The part of Petreley's argument which resonated for me was the slavish devotion to the idea that Microsoft has gotten the GUI right. I don't think that they have. In many places I think that they are much closer than Linux is . But Linux isn't encumbered with an inflexible entrenched user base that expects the perpetuation of broken UI metaphors. I think that Petreley's rant was also about the fact that no one is exploring those things in the UI that MS does wrong. A small example of these things is the UI assumption that you have to use the mouse for everything. UI designers shouldn't annoy touch typists by requiring them to take their fingers off of the home row because then the touch typists have to refind the home row to resume their train of thought. One of the larger ones is the entire File->Save metaphor which was designed at the time of the floppy disk so it was reasonable to assume that saving the file would break up workflow. The net result of this is that I have to teach my 65 year old mother how the filesystem and man memory work on a computer so that she can write a letter. Yet we have multiple Ghz dual core processors which could spawn a thread and periodically save the document that she's working 99% of the time without her needing to know the difference between the copy of the letter in main memory and the one that she picked up off of the hard drive at the start of her editing session.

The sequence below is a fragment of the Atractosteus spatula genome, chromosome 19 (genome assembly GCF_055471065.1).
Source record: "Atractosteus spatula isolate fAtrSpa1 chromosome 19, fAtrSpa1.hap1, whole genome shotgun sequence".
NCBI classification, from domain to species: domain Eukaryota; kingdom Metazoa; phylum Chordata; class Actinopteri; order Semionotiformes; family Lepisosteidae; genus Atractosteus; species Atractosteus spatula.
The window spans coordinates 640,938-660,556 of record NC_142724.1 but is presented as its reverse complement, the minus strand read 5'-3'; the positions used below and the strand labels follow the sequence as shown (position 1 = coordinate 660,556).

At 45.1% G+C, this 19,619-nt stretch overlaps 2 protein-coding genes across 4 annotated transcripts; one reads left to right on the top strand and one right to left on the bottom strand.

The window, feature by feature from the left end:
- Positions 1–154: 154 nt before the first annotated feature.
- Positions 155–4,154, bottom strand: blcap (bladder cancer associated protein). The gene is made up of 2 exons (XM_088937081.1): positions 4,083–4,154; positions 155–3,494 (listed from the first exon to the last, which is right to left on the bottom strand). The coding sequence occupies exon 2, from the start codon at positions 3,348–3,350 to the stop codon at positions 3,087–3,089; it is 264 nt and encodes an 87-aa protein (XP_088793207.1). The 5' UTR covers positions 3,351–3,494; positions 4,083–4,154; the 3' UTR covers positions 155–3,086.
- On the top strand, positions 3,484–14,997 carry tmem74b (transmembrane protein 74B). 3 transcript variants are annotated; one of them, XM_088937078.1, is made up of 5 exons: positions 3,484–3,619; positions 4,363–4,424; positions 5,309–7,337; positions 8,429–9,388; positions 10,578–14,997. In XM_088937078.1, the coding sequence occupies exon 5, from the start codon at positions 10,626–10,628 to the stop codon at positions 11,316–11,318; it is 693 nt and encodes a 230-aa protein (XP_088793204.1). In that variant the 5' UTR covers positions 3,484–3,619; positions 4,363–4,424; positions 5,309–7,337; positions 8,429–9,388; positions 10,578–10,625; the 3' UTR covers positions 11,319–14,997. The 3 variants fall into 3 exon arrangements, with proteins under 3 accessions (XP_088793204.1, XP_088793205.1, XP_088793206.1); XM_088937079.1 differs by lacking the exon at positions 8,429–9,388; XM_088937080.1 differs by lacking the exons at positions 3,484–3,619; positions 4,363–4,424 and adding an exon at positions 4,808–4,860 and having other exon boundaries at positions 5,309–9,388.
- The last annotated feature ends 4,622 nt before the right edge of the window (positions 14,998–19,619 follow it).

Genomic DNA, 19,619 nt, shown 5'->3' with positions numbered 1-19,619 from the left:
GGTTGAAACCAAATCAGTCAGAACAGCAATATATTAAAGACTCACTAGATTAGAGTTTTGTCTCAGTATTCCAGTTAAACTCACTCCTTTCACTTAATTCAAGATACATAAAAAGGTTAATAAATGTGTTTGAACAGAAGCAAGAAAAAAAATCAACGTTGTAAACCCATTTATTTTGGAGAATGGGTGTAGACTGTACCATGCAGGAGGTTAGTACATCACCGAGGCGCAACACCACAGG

Mar. 13th, 2006 09:50 pm (UTC)
Re: I agree... mostly
umm... Ctrl-S?
Re: I agree... mostly - (Anonymous) - Mar. 13th, 2006 10:03 pm (UTC) - Expand
Re: I agree... mostly - (Anonymous) - Mar. 13th, 2006 10:06 pm (UTC) - Expand
Re: I agree... mostly - (Anonymous) - Mar. 13th, 2006 10:40 pm (UTC) - Expand
Re: I agree... mostly - (Anonymous) - Mar. 13th, 2006 11:08 pm (UTC) - Expand
Re: I agree... mostly - (Anonymous) - Mar. 14th, 2006 12:57 pm (UTC) - Expand
Re: I agree... mostly - (Anonymous) - Mar. 13th, 2006 10:40 pm (UTC) - Expand
Mar. 13th, 2006 10:02 pm (UTC)
Very well said
I work as an interaction designer doing software usability. Your article touched on a lot of key concepts that some people just don't understand. Very nice read.
Mar. 13th, 2006 10:22 pm (UTC)
The article says, "not all users can afford a commercial operating system and the commercial application software" I have the impression the pricing is mostly artificial. That is it is not the effort to develop the OS or applications that determine the price. It is more an image thing.
Mar. 13th, 2006 10:26 pm (UTC)
The "be like a hacker or get lost" guys need to lighten up and remember that Open Source makes for a big table with room enough for all of us.

this is so damn true.